I’m also reminded that the capacity for people – not just trainees, but people in general – to learn something new tends to peak at about the 30 minute mark. That is, anything beyond 30 minutes, and the ability to accept and process information begins to wane. After an hour or so, I believe that it can be counterproductive to convey any information.
This isn’t a negative situation; nor is it a critical observation. It’s not that trainees don’t want to learn, or that they can’t. It’s simple human tolerances. We aren’t meant to sit for more than an hour and learn something; it’s not actually within our biological development, if you really look at it. Can you imagine our cave people ancestors spending hours learning how to hunt and gather? They’d be eaten; or they’d starve, or both.
We’ve come along way since our cave days, but not as far as it may seem. We still need to learn things, obviously, but we still require frequent breaks. Though we may not yet be at the “nap time” stage in workplace training (though perhaps one day?), as a trainer, I can address this need nicely by ensuring that breaks happen frequently enough so that trainees stay fresh, alert, and engaged.
Kindergarten/Training Principle #3: You remember the good times
Though as adults we’ve have countless experiences, and each of those moments takes up residence in our memory, we can all probably hearken back to our kindergarten days to recall whether we enjoyed it or not. And as we reflect upon those enjoyable moments, we’re overcome by a feeling of gladness; of a fond memory unraveling inside us. That’s the feeling of an open-minded experience.
It’s also fair to say that people who enjoyed kindergarten got more out of the experience than those who dreaded it. Though we don’t cognitively recall what we learned or how, if we liked kindergarten – if we liked our teacher, and liked the atmosphere of where we were learning – we certainly learned much more than we realized. After all, even now as adults, often the most enjoyable and effective learning takes place when we don’t know that we’re learning. In such cases, we learn better because there’s no inner resistance to learning; there’s no mental labeling, or psycholgoical border crossing official, who says “this is a learning experience, it is now entering your mind, please be aware and ensure that you want this to happen”.
Seen in this way, a powerful insight that was brokered in kindergarten is that people learn more when they enjoy themselves. They not only learn more, but they remember more; and that is the key, since at some early point the training will end, and the trainee will need to apply what she/he has learned. If a trainee has a horrible experience, chances are she/he will retain only what is barely necessary; items that will help them keep her/his job (e.g. a new protocol or policy). But there won’t be any real lasting growth as a result of the training; growth that goes beyond the framework of the curriculum.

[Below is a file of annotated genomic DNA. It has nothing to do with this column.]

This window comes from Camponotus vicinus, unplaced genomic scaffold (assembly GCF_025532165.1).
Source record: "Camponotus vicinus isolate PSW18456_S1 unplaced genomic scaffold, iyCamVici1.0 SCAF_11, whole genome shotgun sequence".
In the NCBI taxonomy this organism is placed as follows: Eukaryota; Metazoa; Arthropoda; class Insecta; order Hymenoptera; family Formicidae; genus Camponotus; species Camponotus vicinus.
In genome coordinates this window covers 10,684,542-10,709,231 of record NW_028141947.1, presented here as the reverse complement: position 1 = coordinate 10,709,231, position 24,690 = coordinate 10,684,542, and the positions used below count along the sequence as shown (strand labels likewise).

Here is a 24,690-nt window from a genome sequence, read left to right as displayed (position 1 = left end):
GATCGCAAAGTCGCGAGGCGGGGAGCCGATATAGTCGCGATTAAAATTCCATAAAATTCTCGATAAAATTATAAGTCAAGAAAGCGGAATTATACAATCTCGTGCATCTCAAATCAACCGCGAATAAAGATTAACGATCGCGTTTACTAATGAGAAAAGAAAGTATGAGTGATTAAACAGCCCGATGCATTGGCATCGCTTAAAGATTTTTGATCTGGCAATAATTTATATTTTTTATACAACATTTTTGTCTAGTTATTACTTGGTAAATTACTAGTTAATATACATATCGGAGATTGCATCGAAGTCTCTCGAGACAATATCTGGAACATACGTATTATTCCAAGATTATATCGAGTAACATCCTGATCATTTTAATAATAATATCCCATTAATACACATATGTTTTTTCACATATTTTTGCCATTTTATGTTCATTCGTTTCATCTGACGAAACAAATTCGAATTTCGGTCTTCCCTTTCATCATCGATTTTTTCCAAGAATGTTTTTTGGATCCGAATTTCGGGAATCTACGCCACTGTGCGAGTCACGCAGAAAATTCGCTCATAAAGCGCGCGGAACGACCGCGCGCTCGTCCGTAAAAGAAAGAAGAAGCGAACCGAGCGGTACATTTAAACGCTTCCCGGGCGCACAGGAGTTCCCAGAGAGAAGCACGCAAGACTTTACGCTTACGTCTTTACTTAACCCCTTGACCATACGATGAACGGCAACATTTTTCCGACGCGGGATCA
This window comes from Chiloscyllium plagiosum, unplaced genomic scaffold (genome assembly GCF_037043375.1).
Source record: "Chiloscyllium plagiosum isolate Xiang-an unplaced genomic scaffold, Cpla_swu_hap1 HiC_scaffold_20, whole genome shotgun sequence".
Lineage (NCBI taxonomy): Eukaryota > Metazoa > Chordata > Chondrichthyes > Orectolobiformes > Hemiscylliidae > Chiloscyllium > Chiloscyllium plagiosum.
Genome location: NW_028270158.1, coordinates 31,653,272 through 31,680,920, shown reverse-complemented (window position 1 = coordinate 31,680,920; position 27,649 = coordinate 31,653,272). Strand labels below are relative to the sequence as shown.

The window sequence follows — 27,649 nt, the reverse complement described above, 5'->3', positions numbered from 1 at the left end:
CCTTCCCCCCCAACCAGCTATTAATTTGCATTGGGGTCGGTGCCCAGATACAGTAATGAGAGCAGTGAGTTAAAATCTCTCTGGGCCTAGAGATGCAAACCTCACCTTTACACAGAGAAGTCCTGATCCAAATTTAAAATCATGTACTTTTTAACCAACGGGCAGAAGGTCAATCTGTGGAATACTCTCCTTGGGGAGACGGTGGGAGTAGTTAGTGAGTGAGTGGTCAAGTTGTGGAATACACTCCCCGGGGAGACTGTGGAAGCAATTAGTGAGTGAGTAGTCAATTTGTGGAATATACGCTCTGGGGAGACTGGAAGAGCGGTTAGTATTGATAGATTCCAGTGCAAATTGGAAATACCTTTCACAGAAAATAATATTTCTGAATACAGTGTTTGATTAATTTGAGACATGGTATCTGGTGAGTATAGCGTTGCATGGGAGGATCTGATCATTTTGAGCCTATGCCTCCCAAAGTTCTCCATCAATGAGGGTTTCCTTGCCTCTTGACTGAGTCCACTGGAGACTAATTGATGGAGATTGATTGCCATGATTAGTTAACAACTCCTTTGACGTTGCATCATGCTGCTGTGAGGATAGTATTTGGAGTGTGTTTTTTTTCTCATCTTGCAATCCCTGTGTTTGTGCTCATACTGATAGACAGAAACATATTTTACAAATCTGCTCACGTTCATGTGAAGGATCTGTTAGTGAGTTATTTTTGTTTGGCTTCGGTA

Ensuring that trainees enjoy their learning experience shouldn’t, however, be confused as providing trainees with a party or celebration each time. Some training is more formal, either because of the subject matter, or because of the environment itself. This is fine; and there’s no need to necessarily have trainees doing the limbo and wearing nacho hats in order to create memorable training experiences.
Yet as I learned in kindergarten, this isn’t necessary. Only as adults do we tend to equate “fun on the outside with fun on the inside”. It’s often not necessary; all it takes is paying attention to trainees and engaging them in the experience.
Some trainees will be highly extroverted and gregarious; others will be quiet and analytical. Some like to talk a lot on the spot; others prefer to take information back to their desks and reflect upon it for a few days. This is all fine. As a trainer, it’s my job to use my skills and techniques – in partnership with the organization itself – to see that learners have an enjoyable experience, regardless of the environment or subject matter.
And it bears repeating, because it’s so useful and so easy to forget: when trainees enjoy their training experience, they learn more, retain more, and achieve more.
And as a trainer, seeing that trainees learn, retain, and achieve, is the ultimate goal of what I do; and, in that sense, what kindergarten did for me, as well.